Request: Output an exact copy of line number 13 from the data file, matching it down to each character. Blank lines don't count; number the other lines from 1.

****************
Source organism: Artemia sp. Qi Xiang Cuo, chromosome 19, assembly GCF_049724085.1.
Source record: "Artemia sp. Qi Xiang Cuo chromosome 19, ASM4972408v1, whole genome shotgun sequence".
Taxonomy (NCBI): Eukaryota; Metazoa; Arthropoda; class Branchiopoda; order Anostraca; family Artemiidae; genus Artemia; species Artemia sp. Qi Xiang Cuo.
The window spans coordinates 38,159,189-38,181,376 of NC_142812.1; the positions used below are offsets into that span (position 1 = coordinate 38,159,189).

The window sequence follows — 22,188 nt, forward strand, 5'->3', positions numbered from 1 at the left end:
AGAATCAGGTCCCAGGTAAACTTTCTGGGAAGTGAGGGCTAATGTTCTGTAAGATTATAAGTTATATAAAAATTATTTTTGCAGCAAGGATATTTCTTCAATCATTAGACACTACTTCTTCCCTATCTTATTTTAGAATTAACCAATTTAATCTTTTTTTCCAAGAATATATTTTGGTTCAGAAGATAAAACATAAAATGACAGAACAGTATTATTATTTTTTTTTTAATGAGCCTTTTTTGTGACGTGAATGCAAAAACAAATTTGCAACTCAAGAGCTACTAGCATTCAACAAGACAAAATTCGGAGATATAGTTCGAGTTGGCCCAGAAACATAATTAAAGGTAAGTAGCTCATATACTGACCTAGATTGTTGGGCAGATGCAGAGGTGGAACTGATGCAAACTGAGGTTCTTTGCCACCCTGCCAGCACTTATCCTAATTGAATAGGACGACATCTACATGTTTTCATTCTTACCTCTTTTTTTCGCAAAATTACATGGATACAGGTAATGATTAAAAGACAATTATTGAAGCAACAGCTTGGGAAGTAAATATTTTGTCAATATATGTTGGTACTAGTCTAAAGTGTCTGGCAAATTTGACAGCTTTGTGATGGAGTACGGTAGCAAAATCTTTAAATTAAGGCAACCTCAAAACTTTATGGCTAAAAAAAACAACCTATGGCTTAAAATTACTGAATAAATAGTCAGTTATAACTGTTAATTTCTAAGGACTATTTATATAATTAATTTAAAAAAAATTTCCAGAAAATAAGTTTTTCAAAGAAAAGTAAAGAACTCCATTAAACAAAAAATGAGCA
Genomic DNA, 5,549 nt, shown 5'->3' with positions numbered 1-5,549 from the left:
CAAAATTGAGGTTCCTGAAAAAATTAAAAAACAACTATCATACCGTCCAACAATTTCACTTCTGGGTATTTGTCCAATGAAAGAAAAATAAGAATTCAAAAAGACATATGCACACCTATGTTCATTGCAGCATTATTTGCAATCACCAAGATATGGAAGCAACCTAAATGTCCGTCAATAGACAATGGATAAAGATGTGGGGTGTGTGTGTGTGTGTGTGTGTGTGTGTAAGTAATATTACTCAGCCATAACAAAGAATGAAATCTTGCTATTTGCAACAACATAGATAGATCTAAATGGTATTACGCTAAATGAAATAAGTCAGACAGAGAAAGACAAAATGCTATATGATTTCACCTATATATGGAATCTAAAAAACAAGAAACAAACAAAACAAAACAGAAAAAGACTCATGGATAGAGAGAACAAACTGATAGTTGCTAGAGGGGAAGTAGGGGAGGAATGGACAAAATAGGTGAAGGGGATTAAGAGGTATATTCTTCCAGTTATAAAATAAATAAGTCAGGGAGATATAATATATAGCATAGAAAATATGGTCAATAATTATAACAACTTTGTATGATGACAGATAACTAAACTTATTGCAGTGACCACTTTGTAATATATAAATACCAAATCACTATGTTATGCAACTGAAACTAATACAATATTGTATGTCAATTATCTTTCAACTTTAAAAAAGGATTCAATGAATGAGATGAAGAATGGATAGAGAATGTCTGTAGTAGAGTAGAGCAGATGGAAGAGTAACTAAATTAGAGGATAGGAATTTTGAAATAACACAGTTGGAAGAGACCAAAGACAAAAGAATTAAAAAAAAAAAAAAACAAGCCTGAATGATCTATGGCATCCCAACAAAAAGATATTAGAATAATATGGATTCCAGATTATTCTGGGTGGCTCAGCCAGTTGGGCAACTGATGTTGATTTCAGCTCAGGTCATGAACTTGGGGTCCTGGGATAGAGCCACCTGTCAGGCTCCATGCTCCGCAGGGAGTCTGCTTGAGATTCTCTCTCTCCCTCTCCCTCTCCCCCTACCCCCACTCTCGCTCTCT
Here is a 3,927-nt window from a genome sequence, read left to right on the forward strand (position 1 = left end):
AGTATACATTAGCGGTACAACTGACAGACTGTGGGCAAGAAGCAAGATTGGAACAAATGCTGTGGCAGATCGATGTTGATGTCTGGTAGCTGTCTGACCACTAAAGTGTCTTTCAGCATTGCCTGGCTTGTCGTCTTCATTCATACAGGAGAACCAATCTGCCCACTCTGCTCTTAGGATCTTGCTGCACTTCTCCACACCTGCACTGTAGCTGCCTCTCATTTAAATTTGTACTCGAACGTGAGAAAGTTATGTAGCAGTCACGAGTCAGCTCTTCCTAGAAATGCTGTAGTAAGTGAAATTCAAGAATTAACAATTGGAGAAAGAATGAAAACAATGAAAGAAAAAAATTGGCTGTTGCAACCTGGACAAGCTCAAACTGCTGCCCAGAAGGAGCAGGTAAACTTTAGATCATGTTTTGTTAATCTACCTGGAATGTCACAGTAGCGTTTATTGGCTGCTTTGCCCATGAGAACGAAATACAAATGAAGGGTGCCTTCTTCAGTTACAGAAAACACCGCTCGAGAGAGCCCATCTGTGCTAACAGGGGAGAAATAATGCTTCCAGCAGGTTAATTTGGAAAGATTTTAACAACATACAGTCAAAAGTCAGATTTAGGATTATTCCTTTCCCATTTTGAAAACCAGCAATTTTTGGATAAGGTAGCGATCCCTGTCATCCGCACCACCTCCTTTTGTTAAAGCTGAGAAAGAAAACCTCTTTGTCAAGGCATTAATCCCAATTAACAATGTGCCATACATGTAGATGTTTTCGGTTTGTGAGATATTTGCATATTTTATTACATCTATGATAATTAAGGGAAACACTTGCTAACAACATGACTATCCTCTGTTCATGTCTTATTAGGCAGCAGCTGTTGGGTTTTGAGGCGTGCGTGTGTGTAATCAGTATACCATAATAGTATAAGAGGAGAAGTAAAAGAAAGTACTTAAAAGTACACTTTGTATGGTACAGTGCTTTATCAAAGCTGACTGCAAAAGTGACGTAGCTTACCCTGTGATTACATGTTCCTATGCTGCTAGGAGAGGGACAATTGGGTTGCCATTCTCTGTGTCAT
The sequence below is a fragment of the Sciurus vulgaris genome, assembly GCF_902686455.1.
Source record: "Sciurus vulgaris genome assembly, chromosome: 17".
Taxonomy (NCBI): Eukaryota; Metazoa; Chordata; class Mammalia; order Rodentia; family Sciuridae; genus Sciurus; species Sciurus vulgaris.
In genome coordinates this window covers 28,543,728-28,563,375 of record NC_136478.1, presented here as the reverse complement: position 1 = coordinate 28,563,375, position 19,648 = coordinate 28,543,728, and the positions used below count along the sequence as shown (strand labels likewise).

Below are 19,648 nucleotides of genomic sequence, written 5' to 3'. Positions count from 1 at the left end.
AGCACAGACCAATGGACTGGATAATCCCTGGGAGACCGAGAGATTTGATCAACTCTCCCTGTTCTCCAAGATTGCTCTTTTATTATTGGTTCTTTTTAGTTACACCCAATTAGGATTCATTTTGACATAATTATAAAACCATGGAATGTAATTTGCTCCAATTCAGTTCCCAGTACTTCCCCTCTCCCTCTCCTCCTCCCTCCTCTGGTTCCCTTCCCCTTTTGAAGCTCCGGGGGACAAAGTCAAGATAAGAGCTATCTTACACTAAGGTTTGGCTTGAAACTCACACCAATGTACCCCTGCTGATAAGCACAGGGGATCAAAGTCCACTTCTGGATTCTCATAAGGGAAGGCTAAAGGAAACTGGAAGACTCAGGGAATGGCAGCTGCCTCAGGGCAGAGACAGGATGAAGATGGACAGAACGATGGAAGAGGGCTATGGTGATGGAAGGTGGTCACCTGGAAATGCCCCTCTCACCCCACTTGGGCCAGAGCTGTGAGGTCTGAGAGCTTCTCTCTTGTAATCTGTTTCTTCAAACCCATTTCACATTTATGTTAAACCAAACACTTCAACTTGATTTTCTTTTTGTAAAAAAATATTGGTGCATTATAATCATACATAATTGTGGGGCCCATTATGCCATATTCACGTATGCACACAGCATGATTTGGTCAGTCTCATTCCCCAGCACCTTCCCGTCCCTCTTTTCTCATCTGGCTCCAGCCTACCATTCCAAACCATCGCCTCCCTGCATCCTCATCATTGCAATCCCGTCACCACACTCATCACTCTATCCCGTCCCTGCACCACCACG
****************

Taxonomy (NCBI): Eukaryota; Metazoa; Chordata; class Mammalia; order Rodentia; family Sciuridae; genus Sciurus; species Sciurus vulgaris.